Monday – Friday: 8:00 a.m. – 5:00 p.m.
602 Main Street Columbus, MS 39701
PO Box 32 Columbus, MS 39703
What We Believe
Columbus First United Methodist Church is a community of faith rooted in The United Methodist tradition. Our church is part of a global Methodist movement of more than 12.8 million Christians. The mission of The United Methodist Church is to make disciples for Jesus Christ for the transformation of the world.
Methodists from the very beginning under the leadership of John Wesley emphasized what some have referred to as “practical divinity.” This distinguishing characteristic of Methodists places the focus of Christian living on putting faith and love into action. To read more about the beliefs of The United Methodist Church follow this link: WHAT WE BELIEVE
Who We Are
Director of Lay Ministry and Communication
Director of Connectional Ministries
Director of Children’s Ministries
Children’s Ministry Co-Director
Director of Student Ministries
Assistant Director of Student Ministries
Director of Music Ministries
Program Adminstrative Assistant
Media Ministry Director
Building & Grounds Coordinator
ELC (Early Learning Center) Staff
Walt Porter Counseling Center Staff
BRIEF HISTORY OF COLUMBUS FIRST
UNITED METHODIST CHURCH
COMPILED BY: PEGGY CANTELOU, CHURCH HISTORIAN
FUMC, Columbus, Mississippi, has a unique historical background. Organized in 1823, it is the oldest church organization in Columbus. From 1821-1831, Methodists and other denominations used the historic Franklin Academy as a place of worship.
First Methodist has owned three church buildings. The first structure was erected at the corner of 2nd Avenue North and 8th Street in 1831 and was the first church building in Columbus. In 1844, a brick church was built in the center of the same block. The present building was begun in 1860 for a projected cost of $30,000 when the church had a membership of 334; the building was finished in 1866.
The Civil War interrupted completion of the facility. During this period, portions of the tin roof were removed to make canteens for the Confederate soldiers, and the building was used as a hospital for the sick and wounded. Due to the impact of the Civil War and reconstruction, the church faced enormous problems in the 1860’s and 70’s. Minutes from the Board of Trustees indicate concern over financial matters and lack of Sunday School teachers because so many had gone to serve in the army. As a means of raising funds, a system of pew rentals was instigated in 1871 and continued until the church debt was paid off in 1877.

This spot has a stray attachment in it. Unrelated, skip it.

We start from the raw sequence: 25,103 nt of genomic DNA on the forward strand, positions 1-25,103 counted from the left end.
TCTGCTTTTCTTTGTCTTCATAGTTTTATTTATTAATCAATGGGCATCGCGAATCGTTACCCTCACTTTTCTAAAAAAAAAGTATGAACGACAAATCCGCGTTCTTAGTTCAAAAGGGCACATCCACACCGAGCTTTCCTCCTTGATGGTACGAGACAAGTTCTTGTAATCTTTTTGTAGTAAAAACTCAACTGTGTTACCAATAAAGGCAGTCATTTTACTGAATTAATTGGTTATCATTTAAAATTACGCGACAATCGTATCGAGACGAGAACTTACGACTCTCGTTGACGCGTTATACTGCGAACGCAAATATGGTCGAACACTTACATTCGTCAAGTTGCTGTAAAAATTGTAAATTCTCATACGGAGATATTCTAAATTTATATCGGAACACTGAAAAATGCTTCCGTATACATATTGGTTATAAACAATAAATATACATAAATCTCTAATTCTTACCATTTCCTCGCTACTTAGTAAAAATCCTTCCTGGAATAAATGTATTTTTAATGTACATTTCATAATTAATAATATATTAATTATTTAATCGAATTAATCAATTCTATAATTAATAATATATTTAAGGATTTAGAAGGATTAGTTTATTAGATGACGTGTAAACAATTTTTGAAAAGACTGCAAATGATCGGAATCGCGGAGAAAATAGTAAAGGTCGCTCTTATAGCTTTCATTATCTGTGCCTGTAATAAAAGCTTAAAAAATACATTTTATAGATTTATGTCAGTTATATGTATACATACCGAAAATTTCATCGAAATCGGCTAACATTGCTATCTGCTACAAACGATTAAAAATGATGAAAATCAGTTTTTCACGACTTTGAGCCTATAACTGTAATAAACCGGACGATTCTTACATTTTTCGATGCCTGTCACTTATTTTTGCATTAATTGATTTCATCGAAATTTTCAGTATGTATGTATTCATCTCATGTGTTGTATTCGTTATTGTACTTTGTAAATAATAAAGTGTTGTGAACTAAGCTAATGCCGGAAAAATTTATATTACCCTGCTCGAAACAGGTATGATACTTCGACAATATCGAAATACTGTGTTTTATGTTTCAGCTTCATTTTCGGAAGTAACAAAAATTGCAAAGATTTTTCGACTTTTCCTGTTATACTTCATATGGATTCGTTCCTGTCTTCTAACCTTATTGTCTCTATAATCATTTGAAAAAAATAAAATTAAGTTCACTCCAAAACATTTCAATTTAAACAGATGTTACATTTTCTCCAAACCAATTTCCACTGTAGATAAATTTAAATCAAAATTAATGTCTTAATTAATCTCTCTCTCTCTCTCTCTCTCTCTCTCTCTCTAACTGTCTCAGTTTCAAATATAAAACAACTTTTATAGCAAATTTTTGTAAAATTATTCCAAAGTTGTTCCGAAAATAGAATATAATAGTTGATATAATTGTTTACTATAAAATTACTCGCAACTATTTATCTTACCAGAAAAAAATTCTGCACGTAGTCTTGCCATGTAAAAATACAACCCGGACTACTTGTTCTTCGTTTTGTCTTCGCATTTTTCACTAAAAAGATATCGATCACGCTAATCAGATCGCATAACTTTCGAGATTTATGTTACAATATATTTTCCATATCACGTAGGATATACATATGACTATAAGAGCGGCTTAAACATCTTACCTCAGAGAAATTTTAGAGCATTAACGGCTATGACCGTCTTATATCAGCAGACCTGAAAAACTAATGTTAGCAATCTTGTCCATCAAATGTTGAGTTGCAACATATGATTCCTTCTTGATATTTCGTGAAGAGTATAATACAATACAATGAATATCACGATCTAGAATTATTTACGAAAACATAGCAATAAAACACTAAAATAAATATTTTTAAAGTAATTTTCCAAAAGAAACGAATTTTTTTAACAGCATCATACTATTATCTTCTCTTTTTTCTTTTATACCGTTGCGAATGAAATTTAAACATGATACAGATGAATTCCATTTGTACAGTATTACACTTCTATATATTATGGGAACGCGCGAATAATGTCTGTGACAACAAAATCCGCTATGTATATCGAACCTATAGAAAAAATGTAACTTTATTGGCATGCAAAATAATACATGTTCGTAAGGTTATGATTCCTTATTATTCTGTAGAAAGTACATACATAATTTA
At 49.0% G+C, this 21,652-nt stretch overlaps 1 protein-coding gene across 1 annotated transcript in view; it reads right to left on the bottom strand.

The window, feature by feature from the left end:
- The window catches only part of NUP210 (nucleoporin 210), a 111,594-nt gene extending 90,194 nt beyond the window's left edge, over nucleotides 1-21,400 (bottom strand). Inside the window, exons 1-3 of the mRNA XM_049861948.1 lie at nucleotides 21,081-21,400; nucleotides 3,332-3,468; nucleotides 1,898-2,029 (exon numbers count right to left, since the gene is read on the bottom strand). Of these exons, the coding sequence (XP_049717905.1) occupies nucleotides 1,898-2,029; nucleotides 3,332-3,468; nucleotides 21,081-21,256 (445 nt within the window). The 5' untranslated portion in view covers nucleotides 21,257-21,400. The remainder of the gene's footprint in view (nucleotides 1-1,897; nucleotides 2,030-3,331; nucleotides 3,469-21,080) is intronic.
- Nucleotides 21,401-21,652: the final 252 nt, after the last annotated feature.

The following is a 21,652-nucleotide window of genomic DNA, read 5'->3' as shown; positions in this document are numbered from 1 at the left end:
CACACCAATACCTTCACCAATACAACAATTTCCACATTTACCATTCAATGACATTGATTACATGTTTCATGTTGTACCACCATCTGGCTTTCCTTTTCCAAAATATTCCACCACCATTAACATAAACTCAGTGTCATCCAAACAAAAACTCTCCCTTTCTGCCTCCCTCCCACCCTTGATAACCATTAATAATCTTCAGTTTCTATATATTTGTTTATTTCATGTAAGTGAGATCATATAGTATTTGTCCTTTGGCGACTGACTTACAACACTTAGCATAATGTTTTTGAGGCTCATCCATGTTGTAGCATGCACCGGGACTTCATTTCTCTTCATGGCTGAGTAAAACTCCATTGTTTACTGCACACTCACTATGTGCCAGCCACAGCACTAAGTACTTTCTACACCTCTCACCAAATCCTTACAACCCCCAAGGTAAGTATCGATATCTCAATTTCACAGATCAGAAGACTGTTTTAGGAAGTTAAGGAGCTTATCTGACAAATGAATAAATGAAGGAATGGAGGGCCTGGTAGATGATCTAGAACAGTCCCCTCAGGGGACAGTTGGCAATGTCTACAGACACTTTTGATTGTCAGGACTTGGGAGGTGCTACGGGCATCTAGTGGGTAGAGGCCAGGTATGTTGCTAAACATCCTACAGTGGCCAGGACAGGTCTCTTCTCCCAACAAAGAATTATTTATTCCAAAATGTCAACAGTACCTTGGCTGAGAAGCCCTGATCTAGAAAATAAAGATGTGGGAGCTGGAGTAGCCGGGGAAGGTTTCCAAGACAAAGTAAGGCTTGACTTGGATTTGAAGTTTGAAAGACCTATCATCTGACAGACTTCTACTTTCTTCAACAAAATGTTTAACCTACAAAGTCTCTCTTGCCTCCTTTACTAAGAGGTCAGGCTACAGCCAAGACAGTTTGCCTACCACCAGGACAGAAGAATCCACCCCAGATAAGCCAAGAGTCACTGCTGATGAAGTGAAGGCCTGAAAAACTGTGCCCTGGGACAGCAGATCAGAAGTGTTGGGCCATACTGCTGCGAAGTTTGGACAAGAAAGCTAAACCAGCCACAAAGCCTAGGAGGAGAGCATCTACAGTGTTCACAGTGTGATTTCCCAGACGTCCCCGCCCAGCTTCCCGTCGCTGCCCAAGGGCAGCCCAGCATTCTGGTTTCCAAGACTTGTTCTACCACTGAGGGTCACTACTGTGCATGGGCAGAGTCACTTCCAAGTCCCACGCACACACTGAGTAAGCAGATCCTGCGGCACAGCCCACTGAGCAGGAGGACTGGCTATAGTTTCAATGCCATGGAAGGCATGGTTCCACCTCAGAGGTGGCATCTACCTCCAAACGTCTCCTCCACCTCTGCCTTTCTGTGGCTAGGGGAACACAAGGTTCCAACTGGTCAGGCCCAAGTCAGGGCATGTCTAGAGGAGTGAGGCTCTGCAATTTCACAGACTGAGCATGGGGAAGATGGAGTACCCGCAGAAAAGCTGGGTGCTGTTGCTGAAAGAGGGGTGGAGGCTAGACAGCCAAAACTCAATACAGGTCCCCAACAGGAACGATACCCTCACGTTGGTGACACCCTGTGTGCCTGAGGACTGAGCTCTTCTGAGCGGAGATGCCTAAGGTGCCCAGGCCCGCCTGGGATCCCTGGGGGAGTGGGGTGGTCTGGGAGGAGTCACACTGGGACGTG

Several revivals were held in the latter part of the nineteenth century and included evangelists, such as Sam P. Jones. Within six weeks, there were 105 additions to the church.
A pipe organ was added to the sanctuary in 1878, and the pipes for this organ remain in place, serving as a focal point of the sanctuary. A new custom-built organ was installed in 1960.
The church had an addition built in 1912, designed for Sunday School classes. It now houses the Chapel, kitchen, and choir rooms. The next addition was the Caffey Educational Building in 1950. This two-story facility more than doubled the existing space for the educational program of the church, providing space for all children and youth Sunday School classes, as well as some adult classes.
In 1953, it was decided that the original building needed extensive repairs. This led to a two-year renovation program, which included providing a new roof, new Sanctuary floor and ceiling, new steeple, and structural repairs. During this period, worship services were held in the auditorium of Franklin Academy.
The current structure possesses unusual architecture because the main Sanctuary is on the second floor, with twin staircases leading to it from a foyer floored with the original ceramic tile. The exterior of the building exhibits an imposing façade of old handmade brick with a towering spire that is a local landmark.
The $1 million Marguerite Tennille Family Life Center was completed in 1988, featuring a large multi-purpose room. 2001 saw the completion of the Fletcher-Jones Educational Building which provided a beautiful Artz Fellowship Hall, as well as large children and youth classrooms and kitchen facilities. The building also houses the Early Learning Center with state-of-the-art classroom facilities and a playground. FUMC continues to grow and is dedicated to meeting the needs of the twenty-first century while remembering its rich history!